I saw Isabella in the lot. She was looking at a student’s minivan as it wobbled on the snow. She was not directly in the fish-tailing vehicle’s path. She was protected between the aisle made by her own truck and another big Detroit-era Ford, so that if anything, the little Japanese car would have ricocheted off the bumpers in front of her. But unlike the other students in the lot, she froze helplessly instead of backing off to a safe distance. I hesitated for a moment, wondering if, in the past few days, I hadn’t already lavished enough attention on her. But I was standing so nearby it was easy to rush over, tug her by the arm and push the sliding van in another direction. When the other students giggled at the unnecessary rescue, I thought I had over-played my hand. But then I looked back at Isabella. She was swooning. In fact, she had fallen and appeared enraptured with fright but also amazement. It was the first time I had ever seen her express any real, animated emotion, besides her usual hunched affected sullenness. Her large brown eyes were fixated on my hand, which had put a dent in the plastic grill of the van. I realized her misapprehension immediately. She thought she was witness to a miracle, a show of prodigious inhuman strength.
New book by CAConrad — Philip Seymour Hoffman (were you high when you said this?) — coming out tomorrow from WORMS Press! Will be available in limited hard copies and free PDF at http://rmobrien.info
BALTIMORE, MD, March 2014 -
Open Space is pleased to announce the Fifth Annual Publications and Multiples Fair on March 8 and 9, 2014. This annual event is a celebration and survey of artist publications, prints, and objects produced in multiple. This year’s fair promises a wide variety of publications and objects by over 80 independent publishers, galleries and artists from Baltimore and beyond. The fair is free and open to the public.
MAIN EVENT: PMF VOpen Space’s Fifth Annual Publications and Multiples Fair
D Center, 16 West North Avenue, Baltimore, MD 21218
March 8th and 9th, 12pm - 6pm Saturday and Sunday
RSVP: https://www.facebook.com/events/411116449033216/Featured Vendors:
Penny Prince, from the upcoming game SCALE, riding a giant kitty cat(not a derpy tiger).
Time Picnickers is finished! You can read all 36 pages starting here.
As is evident from the early pages, I had no idea how to draw comics when I began. Now, I still have no idea, but can do it a lot faster. Above are a few pages from the series with which I feel satisfied.
My feelings toward the work as a whole are ambivalent. There was a strong temptation to go back and re-draw some of the earlier pages. But for now, I think I’m going to leave it up with all of its flaws intact. After all, one of the most satisfying thing about reading webcomics for me is watching someone who had no idea what they were doing when they began refine their method and progress stylistically.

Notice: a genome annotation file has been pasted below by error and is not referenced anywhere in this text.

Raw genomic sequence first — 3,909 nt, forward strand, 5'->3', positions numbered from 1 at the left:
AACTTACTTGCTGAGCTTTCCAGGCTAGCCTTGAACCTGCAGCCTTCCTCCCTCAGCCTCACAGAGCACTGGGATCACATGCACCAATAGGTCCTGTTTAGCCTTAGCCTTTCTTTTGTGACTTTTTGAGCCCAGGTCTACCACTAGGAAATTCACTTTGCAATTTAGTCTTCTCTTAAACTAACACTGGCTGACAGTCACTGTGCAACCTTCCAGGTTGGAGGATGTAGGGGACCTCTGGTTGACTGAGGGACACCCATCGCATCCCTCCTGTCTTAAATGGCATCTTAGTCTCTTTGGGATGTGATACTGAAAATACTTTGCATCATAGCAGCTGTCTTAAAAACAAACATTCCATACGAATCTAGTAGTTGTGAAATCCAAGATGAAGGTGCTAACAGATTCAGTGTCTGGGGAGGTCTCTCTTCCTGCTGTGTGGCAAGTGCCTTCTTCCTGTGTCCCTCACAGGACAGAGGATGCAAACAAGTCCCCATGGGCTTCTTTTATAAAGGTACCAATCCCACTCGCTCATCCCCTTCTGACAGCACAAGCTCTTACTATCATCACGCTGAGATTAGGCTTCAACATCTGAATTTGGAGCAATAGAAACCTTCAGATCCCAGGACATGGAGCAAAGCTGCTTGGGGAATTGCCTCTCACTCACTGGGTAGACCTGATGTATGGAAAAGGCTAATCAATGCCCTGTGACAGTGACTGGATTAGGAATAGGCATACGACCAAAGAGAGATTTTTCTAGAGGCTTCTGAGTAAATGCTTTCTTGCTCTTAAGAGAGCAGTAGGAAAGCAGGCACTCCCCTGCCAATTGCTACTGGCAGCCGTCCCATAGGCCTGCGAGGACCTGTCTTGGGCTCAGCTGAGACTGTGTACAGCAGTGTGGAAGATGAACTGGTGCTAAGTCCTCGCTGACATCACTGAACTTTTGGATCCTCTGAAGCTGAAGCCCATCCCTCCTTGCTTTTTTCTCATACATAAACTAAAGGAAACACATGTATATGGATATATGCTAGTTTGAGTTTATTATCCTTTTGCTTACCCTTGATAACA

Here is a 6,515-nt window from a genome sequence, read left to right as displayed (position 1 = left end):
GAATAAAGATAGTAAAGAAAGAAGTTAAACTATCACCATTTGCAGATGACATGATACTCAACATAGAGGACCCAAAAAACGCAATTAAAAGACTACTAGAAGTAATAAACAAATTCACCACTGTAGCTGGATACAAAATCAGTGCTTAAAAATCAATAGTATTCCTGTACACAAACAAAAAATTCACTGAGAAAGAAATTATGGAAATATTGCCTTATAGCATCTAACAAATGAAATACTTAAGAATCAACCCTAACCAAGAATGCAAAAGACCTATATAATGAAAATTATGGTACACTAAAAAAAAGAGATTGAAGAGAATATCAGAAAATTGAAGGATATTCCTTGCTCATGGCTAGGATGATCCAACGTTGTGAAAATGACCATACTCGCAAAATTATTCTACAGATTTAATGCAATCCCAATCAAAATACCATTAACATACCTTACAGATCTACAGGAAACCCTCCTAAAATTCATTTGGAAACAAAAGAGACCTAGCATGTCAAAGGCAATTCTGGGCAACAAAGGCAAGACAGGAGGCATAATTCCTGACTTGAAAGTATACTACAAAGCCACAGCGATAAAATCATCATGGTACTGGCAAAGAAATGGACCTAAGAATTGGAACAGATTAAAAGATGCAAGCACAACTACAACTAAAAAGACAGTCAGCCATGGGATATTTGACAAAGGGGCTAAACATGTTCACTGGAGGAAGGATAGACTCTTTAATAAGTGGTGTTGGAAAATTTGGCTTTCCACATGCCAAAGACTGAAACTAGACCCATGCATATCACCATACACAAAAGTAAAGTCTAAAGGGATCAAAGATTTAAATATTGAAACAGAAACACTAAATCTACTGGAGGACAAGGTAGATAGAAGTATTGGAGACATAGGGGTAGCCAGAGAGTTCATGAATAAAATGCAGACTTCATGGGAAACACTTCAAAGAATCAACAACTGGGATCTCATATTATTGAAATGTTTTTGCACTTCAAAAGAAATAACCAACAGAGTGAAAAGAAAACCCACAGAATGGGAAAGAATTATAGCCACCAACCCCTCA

The subtitle, by the way, (“Where is fancy bread? In the heart of in the head?”) is a pun based on a childhood misinterpretation of a line in Shakespeare. When Bassanio comes to court Portia in The Merchant of Venice, she commands a song be played which begins, “Tell me where is fancy bred? / Or in the heart or in the head?” That is to say, what breeds affection, emotion or thought? But of course, I first encountered the line not in Shakespeare, but quoted by Willy Wonka in his eponymous chocolate factory. And so as a kid I imagined a sort of delicious “fancy bread” whose very apprehension was caught between heart and head. This idea, seems connected somehow to my process with Time Picnickers as I attempted to coax what I wanted to happen out of my head and on to the page, but was often frustrated by my lack of practice and skill.
Thanks to all who read the comic, and gave me feedback and support as I went along with it! There will be many more comics and other projects up online soon, so stay tuned!
SCALE is funded! So far, we’ve raised over 100K so the game will also come out for the Virtual Reality Device the Oculus Rift, thus making my official adult occupation “Writer for Virtual Reality Games” as predicted by many of my daydreams when I could not sleep during nap-time in kindergarten; except in those scenarios I carried a laser gun, dressed in tall Han Solo-style boots, and was waaaay more jacked.
If we can raise another 25K, I will also get to draw an entire graphic novella to give to everyone! It would probably look something like this sample page I drew yesterday; except there would be a whole bunch more pages with different pictures on them that say different things making up a great story!
A Lesson Is Learned But The Damage Is Irreversible – CHRISTMAS DISASTER SPECIAL work-in-progress animated GIF – prints for sale at Topatoco!
Read the finished comic (published January 1, 2005).
I wonder what I wrote back!
A Lesson Is Learned But The Damage Is Irreversible – CAROLINE’S DOPPELGANGER – prints for sale! http://topatoco.com/alil